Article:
There are parents who bring children for Floortime sessions only to feel they’ve paid for someone to play with their child. Somehow that does not seem to hold value when they don’t understand the core concepts of the DIR model and how true play is a safe way to bring in and explore emotions they feel in the real world.
Many parents also struggle to be playful with their own child for a variety of reasons. Perhaps they did not have those experiences with their own parents, perhaps they feel they need to be teaching skills, or maybe they feel the need to control their children’s expressions of feelings. These are all barriers.
#7. Floortime is Conceptually Simple, But Challenging to Implement Effectively
You can do Floortime yourself, but you have to be willing to learn and take the time to train yourself (by reading the works of Dr. Stanley Greenspan starting with Engaging Autism) or by working with a DIR/Floortime practitioner. It’s far-less structured than behavioural approaches. It is a parent-level intervention but must be learned, and it doesn’t come natural to everyone.
Occupational therapist, Maude LeRoux, shared with me that one reason why it’s hard for many parents is that DIR/Floortime requires parents to go to emotional places they might not be comfortable going to. If you can’t go there yourself, it will be hard for you to help your child go there and expand his/her emotional range, which is essential for healthy development.
#8. Parent Not Wanting to Be the Therapist
It is much easier for parents to bring their child to therapy and have the therapist work with their child. It is daunting to try to take it on yourself. Afterall, the therapist has years of education and training and experience with many children. They are the expert! But, we cannot diminish the fact that we are the expert of our own child! We know what is best for our child!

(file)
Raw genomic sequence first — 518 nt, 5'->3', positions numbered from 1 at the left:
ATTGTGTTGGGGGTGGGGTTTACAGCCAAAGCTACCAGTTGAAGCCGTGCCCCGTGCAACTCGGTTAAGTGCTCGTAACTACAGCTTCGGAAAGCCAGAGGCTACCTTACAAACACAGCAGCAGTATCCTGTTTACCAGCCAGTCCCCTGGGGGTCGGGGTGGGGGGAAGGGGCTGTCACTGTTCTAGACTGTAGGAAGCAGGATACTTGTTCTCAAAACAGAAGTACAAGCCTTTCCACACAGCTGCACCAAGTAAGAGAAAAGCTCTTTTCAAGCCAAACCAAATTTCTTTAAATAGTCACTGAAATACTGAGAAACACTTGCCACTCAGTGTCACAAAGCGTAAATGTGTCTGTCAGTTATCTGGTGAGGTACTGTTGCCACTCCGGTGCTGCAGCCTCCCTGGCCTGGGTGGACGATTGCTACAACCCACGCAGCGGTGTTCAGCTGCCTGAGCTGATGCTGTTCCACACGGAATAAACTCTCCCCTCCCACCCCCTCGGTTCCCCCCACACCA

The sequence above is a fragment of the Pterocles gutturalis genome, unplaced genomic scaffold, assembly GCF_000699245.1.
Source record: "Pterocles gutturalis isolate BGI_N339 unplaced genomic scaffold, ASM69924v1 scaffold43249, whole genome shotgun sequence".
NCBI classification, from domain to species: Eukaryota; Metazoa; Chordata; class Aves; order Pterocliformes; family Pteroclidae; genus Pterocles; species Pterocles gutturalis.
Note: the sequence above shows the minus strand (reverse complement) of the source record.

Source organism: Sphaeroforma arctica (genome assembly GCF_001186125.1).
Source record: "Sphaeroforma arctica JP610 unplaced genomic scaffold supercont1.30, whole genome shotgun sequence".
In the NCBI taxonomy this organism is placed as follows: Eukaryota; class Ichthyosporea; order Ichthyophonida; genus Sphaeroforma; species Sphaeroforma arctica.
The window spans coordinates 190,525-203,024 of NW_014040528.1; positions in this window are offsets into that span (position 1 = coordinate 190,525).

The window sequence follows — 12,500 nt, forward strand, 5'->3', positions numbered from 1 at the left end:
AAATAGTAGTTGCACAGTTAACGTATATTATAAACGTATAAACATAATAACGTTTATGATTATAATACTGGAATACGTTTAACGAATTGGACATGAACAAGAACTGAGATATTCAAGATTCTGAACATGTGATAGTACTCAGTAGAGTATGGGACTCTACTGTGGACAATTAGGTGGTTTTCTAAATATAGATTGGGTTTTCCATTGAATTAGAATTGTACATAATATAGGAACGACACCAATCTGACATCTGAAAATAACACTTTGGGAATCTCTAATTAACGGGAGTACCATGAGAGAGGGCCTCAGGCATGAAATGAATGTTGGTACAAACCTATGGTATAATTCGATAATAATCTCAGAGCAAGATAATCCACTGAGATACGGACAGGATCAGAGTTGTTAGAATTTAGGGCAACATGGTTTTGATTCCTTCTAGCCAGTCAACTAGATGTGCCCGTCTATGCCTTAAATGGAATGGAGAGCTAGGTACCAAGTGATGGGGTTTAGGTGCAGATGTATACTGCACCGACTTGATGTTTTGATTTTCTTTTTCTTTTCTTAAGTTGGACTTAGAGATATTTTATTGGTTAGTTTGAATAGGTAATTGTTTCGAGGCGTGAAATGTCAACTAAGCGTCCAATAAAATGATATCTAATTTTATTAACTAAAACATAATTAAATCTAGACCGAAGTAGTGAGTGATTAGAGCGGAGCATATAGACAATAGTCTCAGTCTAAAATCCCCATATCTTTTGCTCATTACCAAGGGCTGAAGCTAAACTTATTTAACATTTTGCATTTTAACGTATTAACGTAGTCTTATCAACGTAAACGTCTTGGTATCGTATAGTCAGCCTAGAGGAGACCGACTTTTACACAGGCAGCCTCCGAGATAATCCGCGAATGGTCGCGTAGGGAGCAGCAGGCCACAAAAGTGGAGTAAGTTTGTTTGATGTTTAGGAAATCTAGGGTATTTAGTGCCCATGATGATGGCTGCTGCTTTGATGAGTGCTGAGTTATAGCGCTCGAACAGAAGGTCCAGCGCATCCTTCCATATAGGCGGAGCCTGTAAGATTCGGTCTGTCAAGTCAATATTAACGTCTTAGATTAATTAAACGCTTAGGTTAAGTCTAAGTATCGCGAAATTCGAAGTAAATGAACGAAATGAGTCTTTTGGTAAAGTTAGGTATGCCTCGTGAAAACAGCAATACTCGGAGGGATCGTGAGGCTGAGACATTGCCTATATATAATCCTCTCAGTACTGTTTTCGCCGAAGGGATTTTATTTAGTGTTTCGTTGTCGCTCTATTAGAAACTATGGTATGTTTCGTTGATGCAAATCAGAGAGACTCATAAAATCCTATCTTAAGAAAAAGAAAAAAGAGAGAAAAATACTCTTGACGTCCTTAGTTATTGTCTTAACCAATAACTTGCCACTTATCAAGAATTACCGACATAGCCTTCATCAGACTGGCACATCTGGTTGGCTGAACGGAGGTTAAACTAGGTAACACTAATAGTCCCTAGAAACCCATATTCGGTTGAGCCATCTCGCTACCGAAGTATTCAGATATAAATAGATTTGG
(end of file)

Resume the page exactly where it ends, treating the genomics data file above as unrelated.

A DIR/Floortime therapist is trained to coach parents how to use your time in the best way to bring out your child’s potential. Use the time with the trained therapist to learn to hone your own skills as your child’s expert. Apply what they teach you and learn, bringing questions to them each visit so you can feel more and more confident helping your child at home.
#9. Lack of Support
Depending on where you live, it is difficult to find professionals who know anything about DIR/Floortime. DIR/Floortime practitioners tend to be scattered here and there and work in settings with professionals who have other areas of expertise. There are also not many paediatricians who know about DIR/Floortime.
When you first learn of your child’s challenges, you will be given so much information about developmental delays and different options. You usually don’t hear about DIR/Floortime or explore more about it for awhile. Then, when you do, you find that Floortimers are in the minority. Not only is there no financial support for services in most places, but there is also little professional support for it. This is discouraging enough for a lot of parents to pass it by.
#10. Lack of Time
When you first learn Floortime techniques, it takes time. Dr. Stanley Greenspan would recommend four to six 20-minute play sessions per day with young children. This can seem daunting to parents who juggle working full-time with household duties, siblings, appointments and other daily living activities.
Much like with other things in life, you have to schedule it in. Use the therapy sessions with a DIR/Floortime therapist to learn how to play with your child in a way that helps push him/her up the developmental ladder, respecting his or her individual differences and sensory challenges. Soon you will be doing Floortime all the time, everywhere.
There are many more barriers out there for parents. It is tough. But most parents who have chosen DIR/Floortime will tell you that it is worth it. What barriers have you faced as a parent and what helped you persist with DIR/Floortime? What about our practitioners? What barriers have you seen parents face in your practice? Please share your experiences in the Comments section below…
Until next time… here’s to affecting autism!